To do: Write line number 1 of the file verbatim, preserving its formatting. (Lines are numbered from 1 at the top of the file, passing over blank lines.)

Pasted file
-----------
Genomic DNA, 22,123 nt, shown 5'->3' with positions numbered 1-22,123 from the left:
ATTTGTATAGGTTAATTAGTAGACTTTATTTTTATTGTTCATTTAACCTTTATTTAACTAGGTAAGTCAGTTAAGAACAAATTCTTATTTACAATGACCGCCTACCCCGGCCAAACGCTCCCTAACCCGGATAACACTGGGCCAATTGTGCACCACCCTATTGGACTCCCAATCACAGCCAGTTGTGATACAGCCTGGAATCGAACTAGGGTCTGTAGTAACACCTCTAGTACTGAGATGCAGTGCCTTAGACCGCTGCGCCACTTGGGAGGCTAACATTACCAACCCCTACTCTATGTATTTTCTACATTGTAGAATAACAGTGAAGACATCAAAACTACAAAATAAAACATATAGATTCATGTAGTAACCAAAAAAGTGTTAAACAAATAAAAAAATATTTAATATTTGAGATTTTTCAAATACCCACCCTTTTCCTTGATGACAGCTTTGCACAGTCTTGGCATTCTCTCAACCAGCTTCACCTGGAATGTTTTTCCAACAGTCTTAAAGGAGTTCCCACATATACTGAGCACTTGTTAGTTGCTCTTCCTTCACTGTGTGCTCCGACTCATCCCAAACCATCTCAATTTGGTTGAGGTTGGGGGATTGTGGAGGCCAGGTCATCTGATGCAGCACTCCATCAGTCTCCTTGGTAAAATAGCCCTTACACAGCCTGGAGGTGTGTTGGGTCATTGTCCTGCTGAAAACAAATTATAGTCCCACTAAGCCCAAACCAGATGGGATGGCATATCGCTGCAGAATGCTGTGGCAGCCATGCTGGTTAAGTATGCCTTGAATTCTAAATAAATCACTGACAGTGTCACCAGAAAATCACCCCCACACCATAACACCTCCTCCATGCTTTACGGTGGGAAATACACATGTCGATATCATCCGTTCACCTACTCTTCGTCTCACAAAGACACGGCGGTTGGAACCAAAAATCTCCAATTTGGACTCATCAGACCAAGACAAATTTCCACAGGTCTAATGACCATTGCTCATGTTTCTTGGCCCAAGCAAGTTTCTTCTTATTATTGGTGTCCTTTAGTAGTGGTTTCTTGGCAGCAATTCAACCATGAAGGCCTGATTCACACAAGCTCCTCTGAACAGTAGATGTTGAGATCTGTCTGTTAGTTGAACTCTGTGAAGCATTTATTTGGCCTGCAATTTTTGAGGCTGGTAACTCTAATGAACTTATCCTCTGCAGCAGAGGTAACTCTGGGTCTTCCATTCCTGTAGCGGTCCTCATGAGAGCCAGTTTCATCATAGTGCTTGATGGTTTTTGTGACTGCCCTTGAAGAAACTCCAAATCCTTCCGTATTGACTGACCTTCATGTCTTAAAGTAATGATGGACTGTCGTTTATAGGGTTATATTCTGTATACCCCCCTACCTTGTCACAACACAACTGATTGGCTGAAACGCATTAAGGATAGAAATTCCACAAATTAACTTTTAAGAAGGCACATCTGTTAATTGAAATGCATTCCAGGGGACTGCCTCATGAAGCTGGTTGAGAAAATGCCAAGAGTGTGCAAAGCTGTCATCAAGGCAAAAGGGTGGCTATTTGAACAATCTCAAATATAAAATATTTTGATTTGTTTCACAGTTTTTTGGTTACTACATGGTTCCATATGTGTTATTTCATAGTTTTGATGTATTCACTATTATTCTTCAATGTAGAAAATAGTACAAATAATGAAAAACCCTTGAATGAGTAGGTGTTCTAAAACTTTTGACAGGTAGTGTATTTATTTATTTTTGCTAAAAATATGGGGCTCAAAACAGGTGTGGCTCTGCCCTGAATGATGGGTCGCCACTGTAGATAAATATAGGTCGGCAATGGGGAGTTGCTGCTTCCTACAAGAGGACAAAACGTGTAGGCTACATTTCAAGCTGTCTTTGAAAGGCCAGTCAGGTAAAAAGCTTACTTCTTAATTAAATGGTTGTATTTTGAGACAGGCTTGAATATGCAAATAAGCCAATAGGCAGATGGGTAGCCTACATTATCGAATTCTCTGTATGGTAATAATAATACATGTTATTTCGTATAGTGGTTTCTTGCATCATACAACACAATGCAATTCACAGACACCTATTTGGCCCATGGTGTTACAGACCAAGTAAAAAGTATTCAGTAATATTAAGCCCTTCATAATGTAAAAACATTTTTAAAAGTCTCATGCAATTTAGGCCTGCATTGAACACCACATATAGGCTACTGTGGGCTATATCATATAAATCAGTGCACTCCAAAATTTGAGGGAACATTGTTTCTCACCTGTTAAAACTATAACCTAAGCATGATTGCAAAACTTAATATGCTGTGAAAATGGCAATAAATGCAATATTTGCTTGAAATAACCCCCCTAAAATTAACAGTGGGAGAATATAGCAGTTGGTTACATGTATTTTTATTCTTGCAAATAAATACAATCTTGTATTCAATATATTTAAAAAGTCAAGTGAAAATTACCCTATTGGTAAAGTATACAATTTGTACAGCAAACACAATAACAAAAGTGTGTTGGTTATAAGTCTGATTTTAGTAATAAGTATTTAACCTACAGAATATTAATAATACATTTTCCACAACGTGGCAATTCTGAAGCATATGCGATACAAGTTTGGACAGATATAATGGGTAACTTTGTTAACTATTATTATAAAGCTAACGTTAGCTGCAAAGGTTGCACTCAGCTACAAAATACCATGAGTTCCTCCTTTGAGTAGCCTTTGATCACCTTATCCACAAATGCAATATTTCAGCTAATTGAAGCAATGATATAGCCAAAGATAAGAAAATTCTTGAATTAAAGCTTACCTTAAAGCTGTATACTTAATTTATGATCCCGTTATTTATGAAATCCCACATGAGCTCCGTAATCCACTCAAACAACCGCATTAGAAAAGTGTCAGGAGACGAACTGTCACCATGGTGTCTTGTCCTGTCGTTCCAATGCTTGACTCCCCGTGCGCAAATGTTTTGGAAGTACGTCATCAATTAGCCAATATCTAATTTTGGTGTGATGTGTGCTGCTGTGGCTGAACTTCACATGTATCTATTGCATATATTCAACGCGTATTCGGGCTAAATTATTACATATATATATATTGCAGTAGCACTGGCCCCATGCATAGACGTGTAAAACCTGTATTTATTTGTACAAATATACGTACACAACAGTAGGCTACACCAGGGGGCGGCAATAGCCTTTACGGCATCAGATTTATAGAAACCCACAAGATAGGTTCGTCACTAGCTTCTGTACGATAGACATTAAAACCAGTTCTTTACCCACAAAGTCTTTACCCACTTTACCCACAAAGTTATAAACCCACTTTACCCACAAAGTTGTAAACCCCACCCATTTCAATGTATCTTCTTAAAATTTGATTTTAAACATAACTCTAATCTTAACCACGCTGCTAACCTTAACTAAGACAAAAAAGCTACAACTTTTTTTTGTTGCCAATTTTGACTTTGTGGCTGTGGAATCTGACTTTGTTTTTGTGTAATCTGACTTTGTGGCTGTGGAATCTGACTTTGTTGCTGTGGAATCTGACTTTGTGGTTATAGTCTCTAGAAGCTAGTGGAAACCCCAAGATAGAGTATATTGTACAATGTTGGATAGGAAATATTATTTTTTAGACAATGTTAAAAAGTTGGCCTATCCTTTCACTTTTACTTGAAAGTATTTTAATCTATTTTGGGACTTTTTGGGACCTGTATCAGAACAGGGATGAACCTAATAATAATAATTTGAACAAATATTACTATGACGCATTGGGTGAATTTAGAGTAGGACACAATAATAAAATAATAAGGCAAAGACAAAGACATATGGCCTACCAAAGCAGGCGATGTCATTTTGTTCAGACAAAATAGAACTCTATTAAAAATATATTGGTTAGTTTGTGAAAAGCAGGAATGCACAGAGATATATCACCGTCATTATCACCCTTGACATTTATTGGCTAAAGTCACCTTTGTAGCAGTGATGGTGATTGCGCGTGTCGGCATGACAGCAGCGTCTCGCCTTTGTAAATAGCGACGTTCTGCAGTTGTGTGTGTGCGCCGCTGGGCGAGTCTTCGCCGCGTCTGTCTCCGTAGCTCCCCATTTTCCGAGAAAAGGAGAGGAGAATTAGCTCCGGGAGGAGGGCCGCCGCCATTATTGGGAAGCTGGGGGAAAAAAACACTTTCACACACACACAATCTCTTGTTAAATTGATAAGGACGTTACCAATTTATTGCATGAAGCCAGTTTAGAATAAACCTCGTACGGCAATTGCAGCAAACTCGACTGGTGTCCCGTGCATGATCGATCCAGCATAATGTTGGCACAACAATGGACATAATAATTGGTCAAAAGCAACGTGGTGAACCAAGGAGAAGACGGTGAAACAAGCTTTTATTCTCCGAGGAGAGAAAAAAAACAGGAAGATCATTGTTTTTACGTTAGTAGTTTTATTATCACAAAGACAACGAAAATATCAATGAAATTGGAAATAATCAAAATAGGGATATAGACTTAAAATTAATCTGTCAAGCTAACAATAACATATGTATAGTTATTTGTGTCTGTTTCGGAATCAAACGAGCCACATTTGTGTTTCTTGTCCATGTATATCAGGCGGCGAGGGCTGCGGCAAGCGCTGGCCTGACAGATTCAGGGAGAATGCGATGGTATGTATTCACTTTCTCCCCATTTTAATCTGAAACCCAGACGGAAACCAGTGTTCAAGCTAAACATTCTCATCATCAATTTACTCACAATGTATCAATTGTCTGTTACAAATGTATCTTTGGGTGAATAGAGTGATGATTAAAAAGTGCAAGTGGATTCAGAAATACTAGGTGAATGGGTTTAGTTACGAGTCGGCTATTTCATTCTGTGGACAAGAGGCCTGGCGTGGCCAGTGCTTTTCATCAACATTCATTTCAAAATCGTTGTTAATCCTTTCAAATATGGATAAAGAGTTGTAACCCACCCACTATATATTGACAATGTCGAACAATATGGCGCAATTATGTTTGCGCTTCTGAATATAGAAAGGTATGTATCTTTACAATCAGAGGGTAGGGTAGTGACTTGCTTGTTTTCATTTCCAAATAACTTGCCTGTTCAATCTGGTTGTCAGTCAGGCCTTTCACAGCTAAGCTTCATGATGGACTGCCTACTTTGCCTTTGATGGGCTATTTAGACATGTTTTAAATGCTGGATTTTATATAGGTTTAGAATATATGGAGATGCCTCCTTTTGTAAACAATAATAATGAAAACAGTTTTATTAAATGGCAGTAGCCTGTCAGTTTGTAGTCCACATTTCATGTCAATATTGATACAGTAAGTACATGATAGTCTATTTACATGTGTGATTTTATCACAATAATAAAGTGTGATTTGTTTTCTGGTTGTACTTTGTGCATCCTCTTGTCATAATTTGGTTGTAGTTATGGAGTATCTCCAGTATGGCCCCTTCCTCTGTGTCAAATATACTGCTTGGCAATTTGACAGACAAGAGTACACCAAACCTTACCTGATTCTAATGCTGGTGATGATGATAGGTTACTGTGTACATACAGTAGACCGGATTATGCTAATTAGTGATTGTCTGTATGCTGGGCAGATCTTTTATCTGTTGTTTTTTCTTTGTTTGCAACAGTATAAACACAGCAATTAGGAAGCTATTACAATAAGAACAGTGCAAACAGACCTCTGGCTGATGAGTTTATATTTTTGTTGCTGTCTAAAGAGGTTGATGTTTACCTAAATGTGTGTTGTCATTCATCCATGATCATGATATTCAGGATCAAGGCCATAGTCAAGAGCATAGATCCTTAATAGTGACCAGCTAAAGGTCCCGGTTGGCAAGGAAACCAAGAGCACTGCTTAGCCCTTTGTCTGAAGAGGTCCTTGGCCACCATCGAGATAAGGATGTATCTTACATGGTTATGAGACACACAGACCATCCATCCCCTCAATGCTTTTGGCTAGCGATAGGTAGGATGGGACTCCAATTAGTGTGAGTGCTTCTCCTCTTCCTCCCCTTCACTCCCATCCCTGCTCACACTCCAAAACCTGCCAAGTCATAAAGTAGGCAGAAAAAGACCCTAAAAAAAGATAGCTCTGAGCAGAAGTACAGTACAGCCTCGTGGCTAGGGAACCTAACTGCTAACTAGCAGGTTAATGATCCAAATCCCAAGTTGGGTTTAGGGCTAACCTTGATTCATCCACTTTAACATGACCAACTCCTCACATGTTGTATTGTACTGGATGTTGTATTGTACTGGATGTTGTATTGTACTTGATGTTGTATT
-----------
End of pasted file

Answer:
Genomic DNA, 22,123 nt, shown 5'->3' with positions numbered 1-22,123 from the left: